Learning What you Need

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Monday, September 5, 2011

Helping a student take a test with a virtual teacher

I am always trying to figure out better ways to help my students virtually. Teaching the students their ability to text messages is an immediate help. My students who have learned enough technology skills, can sit in class and text me for a quick answer to any technical problem they have whether it's about hardware or software. For example: At the start of the year, teacher's are usually fearful of having a blind student in their classroom and they are very unsure what to do. A teacher emailed me last week saying, "I will be giving the class a test, How do I give the blind student the test?" I told her to put the test in a WORD document, then save it to a thumb drive. Then give the student the thumb drive and tell her which document file to open when the rest of the class was working on their paper test.

This is where their ability to text me as their teacher became valuable. The student opened her test and realized she has forgotten some of her talking software commands over the summer. She text me with the problem (I am hundreds of miles away from her, but at my computer and beside her virtually) She needs help with her technology. I give her the code for a JAWS tandem session so I can pull up her computer and take a look at her issue. I text her back with what she needs to do to get JAWS to read the problems and tell her where to answer. She is off and running.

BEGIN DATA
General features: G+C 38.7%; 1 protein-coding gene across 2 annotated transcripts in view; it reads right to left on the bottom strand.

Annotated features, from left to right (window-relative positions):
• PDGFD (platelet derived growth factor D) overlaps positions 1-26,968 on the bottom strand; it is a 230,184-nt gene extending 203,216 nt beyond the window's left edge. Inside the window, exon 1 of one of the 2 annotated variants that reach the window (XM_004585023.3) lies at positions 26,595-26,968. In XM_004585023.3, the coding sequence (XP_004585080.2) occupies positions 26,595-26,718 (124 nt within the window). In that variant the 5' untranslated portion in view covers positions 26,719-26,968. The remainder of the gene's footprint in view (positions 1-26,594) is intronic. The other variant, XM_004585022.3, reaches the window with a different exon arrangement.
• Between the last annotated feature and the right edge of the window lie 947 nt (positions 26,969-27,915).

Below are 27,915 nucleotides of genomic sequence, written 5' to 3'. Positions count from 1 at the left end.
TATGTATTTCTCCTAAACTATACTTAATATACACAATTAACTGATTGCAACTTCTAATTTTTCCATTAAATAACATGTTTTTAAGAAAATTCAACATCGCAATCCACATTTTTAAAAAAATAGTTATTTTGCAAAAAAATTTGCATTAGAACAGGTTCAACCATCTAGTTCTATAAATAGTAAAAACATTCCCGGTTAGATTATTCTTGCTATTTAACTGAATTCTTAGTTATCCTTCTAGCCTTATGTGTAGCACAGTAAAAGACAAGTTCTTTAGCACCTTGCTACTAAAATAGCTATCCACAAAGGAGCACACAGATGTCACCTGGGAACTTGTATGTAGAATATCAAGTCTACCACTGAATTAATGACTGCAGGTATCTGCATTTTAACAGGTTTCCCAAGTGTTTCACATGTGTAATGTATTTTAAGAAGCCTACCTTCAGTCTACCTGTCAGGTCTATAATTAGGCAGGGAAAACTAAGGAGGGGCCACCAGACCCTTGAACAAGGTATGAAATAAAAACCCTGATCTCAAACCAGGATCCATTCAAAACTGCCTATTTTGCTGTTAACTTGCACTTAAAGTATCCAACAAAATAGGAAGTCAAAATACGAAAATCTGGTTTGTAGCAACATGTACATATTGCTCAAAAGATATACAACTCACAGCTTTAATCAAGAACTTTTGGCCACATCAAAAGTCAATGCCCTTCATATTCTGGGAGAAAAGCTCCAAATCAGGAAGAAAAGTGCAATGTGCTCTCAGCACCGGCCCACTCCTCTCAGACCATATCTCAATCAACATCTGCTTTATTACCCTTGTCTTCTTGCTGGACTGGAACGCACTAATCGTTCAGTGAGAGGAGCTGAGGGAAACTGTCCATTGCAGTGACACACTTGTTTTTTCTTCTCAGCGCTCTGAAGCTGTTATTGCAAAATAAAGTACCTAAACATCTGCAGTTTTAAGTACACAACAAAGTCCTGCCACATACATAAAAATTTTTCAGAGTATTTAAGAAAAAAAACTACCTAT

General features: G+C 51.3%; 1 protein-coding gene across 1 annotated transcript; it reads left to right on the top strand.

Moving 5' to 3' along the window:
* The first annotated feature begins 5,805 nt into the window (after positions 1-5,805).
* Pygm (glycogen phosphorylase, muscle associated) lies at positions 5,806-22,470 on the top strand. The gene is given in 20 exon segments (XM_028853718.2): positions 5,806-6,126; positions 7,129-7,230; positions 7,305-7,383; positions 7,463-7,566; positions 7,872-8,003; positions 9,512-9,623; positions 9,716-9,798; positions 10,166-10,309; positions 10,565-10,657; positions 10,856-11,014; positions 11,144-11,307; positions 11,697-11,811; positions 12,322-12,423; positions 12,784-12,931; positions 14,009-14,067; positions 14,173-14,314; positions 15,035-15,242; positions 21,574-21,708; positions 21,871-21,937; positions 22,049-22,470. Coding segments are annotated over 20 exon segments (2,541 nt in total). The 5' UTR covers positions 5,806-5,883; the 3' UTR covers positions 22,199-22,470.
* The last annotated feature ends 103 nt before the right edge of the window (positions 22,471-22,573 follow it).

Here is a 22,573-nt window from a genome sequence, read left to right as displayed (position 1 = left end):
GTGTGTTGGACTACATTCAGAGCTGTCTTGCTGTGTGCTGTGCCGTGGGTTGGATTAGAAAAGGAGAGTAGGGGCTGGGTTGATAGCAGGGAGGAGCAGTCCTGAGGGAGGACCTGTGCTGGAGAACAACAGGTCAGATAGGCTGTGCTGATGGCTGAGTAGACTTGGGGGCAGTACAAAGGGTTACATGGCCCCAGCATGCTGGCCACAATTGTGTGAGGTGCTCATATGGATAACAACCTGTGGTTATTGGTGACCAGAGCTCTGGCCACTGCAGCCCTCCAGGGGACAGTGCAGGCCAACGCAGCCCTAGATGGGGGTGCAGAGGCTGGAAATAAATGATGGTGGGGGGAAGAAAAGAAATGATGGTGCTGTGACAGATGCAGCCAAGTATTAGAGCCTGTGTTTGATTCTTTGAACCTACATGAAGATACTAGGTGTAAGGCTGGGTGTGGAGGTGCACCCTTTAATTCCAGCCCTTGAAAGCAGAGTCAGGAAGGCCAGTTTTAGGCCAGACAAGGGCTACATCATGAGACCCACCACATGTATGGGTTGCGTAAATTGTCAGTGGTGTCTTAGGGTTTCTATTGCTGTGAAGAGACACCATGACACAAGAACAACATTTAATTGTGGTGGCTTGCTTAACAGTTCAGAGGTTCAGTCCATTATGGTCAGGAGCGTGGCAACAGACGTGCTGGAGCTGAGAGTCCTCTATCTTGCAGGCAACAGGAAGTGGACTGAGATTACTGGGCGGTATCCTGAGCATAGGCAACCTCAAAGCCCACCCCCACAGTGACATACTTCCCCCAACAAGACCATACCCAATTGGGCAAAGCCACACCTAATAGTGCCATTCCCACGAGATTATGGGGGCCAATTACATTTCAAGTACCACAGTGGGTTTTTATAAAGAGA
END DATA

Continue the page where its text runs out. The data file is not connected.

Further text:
She does not disturb anyone else in the classroom as she has her headset on and quietly listens to my directions in the text. No one else knows she is getting help from me but the teacher. A virtual teacher beside her whenever she needs.

This access to a virtual technology teacher who knows skills for the blind gives the regular education teachers and students peace of mind because they have the technical help whenever they need.

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